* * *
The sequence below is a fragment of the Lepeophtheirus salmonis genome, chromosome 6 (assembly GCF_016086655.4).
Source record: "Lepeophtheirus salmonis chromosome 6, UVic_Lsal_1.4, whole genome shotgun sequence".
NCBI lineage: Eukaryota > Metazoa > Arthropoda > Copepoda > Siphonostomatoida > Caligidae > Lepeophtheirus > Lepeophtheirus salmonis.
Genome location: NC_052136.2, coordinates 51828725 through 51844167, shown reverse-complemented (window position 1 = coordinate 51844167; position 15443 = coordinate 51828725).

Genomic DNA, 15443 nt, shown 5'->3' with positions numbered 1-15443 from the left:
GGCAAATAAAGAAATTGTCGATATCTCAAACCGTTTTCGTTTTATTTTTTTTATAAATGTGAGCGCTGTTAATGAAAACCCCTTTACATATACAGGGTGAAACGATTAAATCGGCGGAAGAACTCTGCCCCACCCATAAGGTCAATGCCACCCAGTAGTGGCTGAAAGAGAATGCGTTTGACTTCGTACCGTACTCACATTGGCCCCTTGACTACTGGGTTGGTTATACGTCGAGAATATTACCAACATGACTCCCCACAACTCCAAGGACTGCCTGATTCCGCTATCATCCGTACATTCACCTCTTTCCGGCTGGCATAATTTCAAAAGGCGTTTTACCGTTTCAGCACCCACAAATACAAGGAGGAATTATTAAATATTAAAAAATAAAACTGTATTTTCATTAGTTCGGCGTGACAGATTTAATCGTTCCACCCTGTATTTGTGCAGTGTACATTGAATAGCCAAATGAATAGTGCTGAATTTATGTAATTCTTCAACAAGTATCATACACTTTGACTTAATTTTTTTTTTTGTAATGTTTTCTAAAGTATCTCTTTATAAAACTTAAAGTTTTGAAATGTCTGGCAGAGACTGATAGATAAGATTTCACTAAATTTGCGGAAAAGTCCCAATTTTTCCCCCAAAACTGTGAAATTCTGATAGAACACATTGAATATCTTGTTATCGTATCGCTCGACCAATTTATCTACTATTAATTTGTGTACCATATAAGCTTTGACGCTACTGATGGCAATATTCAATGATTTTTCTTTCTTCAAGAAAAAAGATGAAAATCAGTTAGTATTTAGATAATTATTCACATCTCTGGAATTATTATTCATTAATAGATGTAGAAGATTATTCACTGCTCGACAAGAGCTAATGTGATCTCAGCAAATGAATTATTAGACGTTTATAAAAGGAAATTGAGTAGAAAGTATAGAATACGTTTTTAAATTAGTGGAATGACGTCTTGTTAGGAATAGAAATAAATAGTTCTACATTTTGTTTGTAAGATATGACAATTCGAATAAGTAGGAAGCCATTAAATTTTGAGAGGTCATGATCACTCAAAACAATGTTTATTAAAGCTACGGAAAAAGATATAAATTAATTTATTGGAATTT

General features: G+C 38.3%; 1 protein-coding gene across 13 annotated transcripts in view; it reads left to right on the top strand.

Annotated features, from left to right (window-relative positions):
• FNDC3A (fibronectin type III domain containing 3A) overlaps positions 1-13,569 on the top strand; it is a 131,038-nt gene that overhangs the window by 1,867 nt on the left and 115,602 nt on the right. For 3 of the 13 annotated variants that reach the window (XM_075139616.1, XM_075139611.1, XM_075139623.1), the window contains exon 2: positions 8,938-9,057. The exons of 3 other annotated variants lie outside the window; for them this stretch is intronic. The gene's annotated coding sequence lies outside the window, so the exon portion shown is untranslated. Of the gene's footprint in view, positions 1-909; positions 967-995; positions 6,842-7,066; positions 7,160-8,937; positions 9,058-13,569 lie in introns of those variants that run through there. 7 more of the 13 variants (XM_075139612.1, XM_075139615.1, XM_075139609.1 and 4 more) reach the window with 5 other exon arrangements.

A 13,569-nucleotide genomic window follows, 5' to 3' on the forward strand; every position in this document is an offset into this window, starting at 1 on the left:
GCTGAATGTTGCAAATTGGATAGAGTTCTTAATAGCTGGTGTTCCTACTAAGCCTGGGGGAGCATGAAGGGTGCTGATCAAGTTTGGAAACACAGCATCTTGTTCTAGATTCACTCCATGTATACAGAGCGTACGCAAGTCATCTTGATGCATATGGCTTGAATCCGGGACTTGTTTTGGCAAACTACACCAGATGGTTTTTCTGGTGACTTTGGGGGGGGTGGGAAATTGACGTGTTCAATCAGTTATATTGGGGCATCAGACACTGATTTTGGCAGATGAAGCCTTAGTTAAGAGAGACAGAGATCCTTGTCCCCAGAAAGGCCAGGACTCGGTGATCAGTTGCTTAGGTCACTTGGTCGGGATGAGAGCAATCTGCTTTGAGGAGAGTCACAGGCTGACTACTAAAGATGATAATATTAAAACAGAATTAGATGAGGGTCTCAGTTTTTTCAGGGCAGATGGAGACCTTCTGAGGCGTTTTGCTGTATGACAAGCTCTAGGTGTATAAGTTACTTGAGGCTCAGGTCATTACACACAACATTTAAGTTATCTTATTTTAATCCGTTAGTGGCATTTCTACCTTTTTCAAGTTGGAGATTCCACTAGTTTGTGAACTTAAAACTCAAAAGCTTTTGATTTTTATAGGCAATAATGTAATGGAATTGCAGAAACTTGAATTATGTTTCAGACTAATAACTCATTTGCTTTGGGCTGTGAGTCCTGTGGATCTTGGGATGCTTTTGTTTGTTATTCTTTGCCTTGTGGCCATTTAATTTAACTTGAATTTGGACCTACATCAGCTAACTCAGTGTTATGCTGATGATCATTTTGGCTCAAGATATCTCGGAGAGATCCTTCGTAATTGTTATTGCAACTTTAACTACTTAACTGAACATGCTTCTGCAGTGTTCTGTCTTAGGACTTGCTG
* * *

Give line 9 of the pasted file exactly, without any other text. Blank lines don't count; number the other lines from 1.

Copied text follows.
• FNDC3A (fibronectin type III domain containing 3A) overlaps positions 1-13,569 on the top strand; it is a 131,038-nt gene that overhangs the window by 1,867 nt on the left and 115,602 nt on the right. For 3 of the 13 annotated variants that reach the window (XM_075139616.1, XM_075139611.1, XM_075139623.1), the window contains exon 2: positions 8,938-9,057. The exons of 3 other annotated variants lie outside the window; for them this stretch is intronic. The gene's annotated coding sequence lies outside the window, so the exon portion shown is untranslated. Of the gene's footprint in view, positions 1-909; positions 967-995; positions 6,842-7,066; positions 7,160-8,937; positions 9,058-13,569 lie in introns of those variants that run through there. 7 more of the 13 variants (XM_075139612.1, XM_075139615.1, XM_075139609.1 and 4 more) reach the window with 5 other exon arrangements.